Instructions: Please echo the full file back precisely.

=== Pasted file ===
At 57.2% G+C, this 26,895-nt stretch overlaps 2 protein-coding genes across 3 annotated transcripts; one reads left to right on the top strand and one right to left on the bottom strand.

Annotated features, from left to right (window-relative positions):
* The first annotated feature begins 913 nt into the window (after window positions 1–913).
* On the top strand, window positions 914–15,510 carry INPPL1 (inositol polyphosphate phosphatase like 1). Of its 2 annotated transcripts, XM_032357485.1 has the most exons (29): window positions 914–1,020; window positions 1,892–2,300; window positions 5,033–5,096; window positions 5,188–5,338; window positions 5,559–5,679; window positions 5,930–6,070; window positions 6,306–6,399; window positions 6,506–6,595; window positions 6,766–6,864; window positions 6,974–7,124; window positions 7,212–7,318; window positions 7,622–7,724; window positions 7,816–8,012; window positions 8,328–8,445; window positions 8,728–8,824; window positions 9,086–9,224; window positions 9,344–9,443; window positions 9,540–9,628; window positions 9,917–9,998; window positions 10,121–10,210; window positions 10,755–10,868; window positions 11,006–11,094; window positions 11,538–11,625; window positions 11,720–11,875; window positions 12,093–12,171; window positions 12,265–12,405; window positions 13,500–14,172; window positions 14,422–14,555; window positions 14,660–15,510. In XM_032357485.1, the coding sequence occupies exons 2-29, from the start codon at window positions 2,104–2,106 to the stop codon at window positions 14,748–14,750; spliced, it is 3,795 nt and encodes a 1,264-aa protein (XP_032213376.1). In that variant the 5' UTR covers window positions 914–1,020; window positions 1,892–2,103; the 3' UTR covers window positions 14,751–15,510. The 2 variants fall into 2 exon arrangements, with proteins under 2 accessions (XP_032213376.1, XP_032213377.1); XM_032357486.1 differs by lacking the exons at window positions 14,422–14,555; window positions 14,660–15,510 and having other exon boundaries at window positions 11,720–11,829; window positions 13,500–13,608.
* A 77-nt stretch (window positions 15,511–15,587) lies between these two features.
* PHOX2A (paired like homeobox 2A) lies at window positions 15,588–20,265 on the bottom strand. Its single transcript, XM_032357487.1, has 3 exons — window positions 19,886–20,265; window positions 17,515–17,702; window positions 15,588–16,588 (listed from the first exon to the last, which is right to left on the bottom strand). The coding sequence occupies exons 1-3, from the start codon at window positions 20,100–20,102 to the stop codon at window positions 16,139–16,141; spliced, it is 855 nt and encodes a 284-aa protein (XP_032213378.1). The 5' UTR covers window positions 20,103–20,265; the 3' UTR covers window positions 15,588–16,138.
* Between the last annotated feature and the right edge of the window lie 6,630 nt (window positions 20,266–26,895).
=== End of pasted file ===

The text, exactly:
At 57.2% G+C, this 26,895-nt stretch overlaps 2 protein-coding genes across 3 annotated transcripts; one reads left to right on the top strand and one right to left on the bottom strand.

Annotated features, from left to right (window-relative positions):
* The first annotated feature begins 913 nt into the window (after window positions 1–913).
* On the top strand, window positions 914–15,510 carry INPPL1 (inositol polyphosphate phosphatase like 1). Of its 2 annotated transcripts, XM_032357485.1 has the most exons (29): window positions 914–1,020; window positions 1,892–2,300; window positions 5,033–5,096; window positions 5,188–5,338; window positions 5,559–5,679; window positions 5,930–6,070; window positions 6,306–6,399; window positions 6,506–6,595; window positions 6,766–6,864; window positions 6,974–7,124; window positions 7,212–7,318; window positions 7,622–7,724; window positions 7,816–8,012; window positions 8,328–8,445; window positions 8,728–8,824; window positions 9,086–9,224; window positions 9,344–9,443; window positions 9,540–9,628; window positions 9,917–9,998; window positions 10,121–10,210; window positions 10,755–10,868; window positions 11,006–11,094; window positions 11,538–11,625; window positions 11,720–11,875; window positions 12,093–12,171; window positions 12,265–12,405; window positions 13,500–14,172; window positions 14,422–14,555; window positions 14,660–15,510. In XM_032357485.1, the coding sequence occupies exons 2-29, from the start codon at window positions 2,104–2,106 to the stop codon at window positions 14,748–14,750; spliced, it is 3,795 nt and encodes a 1,264-aa protein (XP_032213376.1). In that variant the 5' UTR covers window positions 914–1,020; window positions 1,892–2,103; the 3' UTR covers window positions 14,751–15,510. The 2 variants fall into 2 exon arrangements, with proteins under 2 accessions (XP_032213376.1, XP_032213377.1); XM_032357486.1 differs by lacking the exons at window positions 14,422–14,555; window positions 14,660–15,510 and having other exon boundaries at window positions 11,720–11,829; window positions 13,500–13,608.
* A 77-nt stretch (window positions 15,511–15,587) lies between these two features.
* PHOX2A (paired like homeobox 2A) lies at window positions 15,588–20,265 on the bottom strand. Its single transcript, XM_032357487.1, has 3 exons — window positions 19,886–20,265; window positions 17,515–17,702; window positions 15,588–16,588 (listed from the first exon to the last, which is right to left on the bottom strand). The coding sequence occupies exons 1-3, from the start codon at window positions 20,100–20,102 to the stop codon at window positions 16,139–16,141; spliced, it is 855 nt and encodes a 284-aa protein (XP_032213378.1). The 5' UTR covers window positions 20,103–20,265; the 3' UTR covers window positions 15,588–16,138.
* Between the last annotated feature and the right edge of the window lie 6,630 nt (window positions 20,266–26,895).